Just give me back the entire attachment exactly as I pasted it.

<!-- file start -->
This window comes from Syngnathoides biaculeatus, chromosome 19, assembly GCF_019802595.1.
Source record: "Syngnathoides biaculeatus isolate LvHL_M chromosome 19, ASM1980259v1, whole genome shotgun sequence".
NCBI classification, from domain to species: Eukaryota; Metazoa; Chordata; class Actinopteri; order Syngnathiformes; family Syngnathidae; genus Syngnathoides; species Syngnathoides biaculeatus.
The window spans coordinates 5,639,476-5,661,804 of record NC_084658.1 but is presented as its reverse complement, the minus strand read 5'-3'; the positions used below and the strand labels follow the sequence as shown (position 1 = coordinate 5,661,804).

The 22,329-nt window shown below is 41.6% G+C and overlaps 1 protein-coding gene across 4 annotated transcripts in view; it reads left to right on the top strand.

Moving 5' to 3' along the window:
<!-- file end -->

This window comes from Syngnathoides biaculeatus, chromosome 19, assembly GCF_019802595.1.
Source record: "Syngnathoides biaculeatus isolate LvHL_M chromosome 19, ASM1980259v1, whole genome shotgun sequence".
NCBI classification, from domain to species: Eukaryota; Metazoa; Chordata; class Actinopteri; order Syngnathiformes; family Syngnathidae; genus Syngnathoides; species Syngnathoides biaculeatus.
The window spans coordinates 5,639,476-5,661,804 of record NC_084658.1 but is presented as its reverse complement, the minus strand read 5'-3'; the positions used below and the strand labels follow the sequence as shown (position 1 = coordinate 5,661,804).

The 22,329-nt window shown below is 41.6% G+C and overlaps 1 protein-coding gene across 4 annotated transcripts in view; it reads left to right on the top strand.

Moving 5' to 3' along the window: